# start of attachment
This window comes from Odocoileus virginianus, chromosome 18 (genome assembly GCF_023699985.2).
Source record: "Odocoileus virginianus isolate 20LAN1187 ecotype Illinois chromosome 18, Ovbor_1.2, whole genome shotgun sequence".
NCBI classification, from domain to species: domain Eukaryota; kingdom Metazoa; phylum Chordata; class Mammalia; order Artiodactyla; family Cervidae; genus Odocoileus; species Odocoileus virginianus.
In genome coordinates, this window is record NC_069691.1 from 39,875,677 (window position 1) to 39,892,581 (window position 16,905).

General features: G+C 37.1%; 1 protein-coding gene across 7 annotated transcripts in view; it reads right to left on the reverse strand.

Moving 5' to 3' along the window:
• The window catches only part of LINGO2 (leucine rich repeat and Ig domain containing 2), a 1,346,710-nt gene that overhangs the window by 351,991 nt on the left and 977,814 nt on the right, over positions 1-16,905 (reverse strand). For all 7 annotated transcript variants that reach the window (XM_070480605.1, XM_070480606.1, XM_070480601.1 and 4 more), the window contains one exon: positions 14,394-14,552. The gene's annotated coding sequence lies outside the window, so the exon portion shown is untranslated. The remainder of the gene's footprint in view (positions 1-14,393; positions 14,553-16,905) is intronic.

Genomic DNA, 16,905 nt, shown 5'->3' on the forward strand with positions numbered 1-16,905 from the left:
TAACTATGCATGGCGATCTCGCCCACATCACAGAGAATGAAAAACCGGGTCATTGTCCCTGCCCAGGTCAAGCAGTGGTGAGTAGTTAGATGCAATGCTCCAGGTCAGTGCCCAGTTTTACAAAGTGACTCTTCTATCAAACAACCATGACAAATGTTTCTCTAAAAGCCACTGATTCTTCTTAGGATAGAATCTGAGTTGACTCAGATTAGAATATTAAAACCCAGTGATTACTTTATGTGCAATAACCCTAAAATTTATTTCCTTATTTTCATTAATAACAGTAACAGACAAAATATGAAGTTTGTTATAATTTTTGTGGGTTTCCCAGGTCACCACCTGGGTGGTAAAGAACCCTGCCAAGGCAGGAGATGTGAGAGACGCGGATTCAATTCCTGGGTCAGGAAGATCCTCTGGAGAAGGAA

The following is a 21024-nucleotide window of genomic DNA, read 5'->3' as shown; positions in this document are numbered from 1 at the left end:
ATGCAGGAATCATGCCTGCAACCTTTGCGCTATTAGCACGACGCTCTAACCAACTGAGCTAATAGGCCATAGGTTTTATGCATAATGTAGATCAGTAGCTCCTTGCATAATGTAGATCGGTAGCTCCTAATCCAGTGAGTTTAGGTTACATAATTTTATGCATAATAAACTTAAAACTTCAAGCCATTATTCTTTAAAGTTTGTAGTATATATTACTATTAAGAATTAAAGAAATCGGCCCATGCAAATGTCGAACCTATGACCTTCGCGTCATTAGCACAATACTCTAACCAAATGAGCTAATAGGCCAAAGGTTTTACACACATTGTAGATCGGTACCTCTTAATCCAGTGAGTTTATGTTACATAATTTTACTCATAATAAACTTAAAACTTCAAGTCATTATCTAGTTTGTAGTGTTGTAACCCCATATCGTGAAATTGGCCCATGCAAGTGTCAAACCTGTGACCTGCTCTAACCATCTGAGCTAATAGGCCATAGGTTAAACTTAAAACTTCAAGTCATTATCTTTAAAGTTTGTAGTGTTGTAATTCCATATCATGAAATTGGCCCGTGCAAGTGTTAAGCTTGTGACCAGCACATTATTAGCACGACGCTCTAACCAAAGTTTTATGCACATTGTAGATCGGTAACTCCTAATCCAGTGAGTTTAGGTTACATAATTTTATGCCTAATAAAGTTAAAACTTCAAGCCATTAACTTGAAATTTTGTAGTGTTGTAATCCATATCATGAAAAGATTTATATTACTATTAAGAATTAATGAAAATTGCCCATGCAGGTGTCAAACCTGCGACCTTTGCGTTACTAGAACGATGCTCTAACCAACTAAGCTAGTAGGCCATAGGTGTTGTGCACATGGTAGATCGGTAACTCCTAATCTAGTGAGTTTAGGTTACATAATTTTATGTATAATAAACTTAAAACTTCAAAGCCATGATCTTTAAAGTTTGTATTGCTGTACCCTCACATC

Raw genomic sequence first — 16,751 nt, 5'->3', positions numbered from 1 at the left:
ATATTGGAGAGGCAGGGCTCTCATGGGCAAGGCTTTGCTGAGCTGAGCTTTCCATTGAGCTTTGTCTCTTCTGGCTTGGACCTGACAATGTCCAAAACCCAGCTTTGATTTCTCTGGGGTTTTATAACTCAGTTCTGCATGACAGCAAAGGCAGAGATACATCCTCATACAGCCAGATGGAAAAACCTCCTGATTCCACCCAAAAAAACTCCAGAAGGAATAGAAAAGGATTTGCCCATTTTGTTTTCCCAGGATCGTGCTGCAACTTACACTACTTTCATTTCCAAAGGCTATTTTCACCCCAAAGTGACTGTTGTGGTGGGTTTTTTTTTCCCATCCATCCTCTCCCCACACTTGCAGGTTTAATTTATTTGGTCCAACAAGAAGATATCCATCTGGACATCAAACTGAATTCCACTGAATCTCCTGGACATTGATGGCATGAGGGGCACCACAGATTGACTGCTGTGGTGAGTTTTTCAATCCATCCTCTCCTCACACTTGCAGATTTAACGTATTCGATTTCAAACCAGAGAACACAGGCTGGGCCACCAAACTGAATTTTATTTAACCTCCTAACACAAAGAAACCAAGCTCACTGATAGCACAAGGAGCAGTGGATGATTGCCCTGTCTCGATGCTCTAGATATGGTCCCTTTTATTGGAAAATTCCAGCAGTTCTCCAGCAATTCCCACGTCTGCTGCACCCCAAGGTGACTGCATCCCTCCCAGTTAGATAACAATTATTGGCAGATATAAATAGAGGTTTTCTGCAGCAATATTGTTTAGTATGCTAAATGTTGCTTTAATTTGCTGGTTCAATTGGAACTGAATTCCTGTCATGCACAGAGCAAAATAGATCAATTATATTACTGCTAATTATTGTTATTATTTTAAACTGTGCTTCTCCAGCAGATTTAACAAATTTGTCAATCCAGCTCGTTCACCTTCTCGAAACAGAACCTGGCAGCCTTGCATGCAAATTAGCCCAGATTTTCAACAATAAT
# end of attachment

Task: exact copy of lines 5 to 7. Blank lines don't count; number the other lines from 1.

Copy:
General features: G+C 37.1%; 1 protein-coding gene across 7 annotated transcripts in view; it reads right to left on the reverse strand.

Moving 5' to 3' along the window:
• The window catches only part of LINGO2 (leucine rich repeat and Ig domain containing 2), a 1,346,710-nt gene that overhangs the window by 351,991 nt on the left and 977,814 nt on the right, over positions 1-16,905 (reverse strand). For all 7 annotated transcript variants that reach the window (XM_070480605.1, XM_070480606.1, XM_070480601.1 and 4 more), the window contains one exon: positions 14,394-14,552. The gene's annotated coding sequence lies outside the window, so the exon portion shown is untranslated. The remainder of the gene's footprint in view (positions 1-14,393; positions 14,553-16,905) is intronic.